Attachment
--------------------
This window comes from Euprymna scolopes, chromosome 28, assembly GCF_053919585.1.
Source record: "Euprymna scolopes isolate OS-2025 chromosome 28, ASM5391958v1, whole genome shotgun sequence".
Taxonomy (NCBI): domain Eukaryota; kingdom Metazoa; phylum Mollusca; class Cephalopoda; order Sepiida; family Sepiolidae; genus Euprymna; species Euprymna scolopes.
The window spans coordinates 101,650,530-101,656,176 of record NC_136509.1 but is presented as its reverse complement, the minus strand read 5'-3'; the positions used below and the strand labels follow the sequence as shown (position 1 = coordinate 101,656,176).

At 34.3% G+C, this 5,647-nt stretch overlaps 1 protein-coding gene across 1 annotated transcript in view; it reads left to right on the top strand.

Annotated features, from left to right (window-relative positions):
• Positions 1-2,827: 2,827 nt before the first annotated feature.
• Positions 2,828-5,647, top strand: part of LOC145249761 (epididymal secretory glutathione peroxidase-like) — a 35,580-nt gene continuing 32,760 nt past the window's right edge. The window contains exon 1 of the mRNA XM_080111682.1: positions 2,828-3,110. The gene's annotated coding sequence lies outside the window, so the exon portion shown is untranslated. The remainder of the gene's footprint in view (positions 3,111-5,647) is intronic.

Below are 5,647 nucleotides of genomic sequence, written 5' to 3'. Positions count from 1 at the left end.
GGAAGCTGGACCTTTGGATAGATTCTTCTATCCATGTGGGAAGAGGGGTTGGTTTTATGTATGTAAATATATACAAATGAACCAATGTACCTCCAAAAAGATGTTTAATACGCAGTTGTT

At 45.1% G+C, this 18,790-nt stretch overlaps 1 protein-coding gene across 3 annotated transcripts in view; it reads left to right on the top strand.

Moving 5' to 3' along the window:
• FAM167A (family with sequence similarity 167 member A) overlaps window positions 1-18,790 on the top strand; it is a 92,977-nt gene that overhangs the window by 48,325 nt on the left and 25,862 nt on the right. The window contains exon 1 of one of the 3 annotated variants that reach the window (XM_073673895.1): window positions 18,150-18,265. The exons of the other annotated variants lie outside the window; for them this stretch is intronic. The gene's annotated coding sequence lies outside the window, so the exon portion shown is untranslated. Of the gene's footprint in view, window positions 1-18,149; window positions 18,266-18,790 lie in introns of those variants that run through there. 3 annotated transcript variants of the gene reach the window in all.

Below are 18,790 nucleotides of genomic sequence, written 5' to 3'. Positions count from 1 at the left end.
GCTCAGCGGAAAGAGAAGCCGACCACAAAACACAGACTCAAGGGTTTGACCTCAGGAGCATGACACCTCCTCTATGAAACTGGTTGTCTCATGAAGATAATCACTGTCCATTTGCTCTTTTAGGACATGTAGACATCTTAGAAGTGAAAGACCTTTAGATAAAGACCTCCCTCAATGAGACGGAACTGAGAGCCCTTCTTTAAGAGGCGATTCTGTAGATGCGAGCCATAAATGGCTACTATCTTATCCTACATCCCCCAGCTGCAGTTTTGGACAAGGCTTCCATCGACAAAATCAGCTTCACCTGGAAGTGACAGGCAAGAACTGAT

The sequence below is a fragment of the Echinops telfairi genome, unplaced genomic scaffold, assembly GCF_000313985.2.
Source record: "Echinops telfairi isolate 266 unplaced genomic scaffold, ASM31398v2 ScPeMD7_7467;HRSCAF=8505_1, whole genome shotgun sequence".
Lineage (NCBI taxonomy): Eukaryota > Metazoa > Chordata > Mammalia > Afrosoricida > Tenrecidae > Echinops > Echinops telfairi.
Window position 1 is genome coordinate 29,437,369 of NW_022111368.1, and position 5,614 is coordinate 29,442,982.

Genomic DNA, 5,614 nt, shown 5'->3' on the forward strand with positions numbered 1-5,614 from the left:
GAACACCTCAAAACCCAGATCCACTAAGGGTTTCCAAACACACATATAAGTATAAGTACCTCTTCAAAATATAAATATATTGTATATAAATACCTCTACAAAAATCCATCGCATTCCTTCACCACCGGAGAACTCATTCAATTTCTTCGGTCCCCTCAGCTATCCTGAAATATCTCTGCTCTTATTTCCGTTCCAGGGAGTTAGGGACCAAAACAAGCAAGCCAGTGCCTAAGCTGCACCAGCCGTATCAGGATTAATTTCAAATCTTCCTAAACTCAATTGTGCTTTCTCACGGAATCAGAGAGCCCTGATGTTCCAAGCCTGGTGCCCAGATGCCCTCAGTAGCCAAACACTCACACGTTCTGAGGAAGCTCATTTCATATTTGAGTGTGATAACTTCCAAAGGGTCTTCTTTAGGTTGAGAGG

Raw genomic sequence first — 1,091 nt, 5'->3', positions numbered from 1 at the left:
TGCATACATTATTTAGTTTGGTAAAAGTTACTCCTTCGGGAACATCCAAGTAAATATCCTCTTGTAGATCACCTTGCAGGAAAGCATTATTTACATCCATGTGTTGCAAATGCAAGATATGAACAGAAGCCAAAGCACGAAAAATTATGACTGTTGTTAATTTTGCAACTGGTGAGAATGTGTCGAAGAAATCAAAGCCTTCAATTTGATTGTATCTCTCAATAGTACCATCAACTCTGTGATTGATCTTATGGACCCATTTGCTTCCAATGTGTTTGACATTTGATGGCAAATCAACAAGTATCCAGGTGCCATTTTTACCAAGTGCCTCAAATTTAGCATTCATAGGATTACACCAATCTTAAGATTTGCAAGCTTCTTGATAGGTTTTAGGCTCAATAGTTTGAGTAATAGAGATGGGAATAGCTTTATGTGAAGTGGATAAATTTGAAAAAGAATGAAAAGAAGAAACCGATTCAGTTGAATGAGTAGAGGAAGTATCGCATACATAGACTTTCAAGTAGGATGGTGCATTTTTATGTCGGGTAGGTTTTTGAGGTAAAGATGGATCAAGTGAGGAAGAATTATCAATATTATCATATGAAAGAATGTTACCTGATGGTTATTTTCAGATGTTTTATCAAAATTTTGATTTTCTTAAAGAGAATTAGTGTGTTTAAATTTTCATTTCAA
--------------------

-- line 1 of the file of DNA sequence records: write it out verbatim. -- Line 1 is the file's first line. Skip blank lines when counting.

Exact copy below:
This window comes from Euprymna scolopes, chromosome 28, assembly GCF_053919585.1.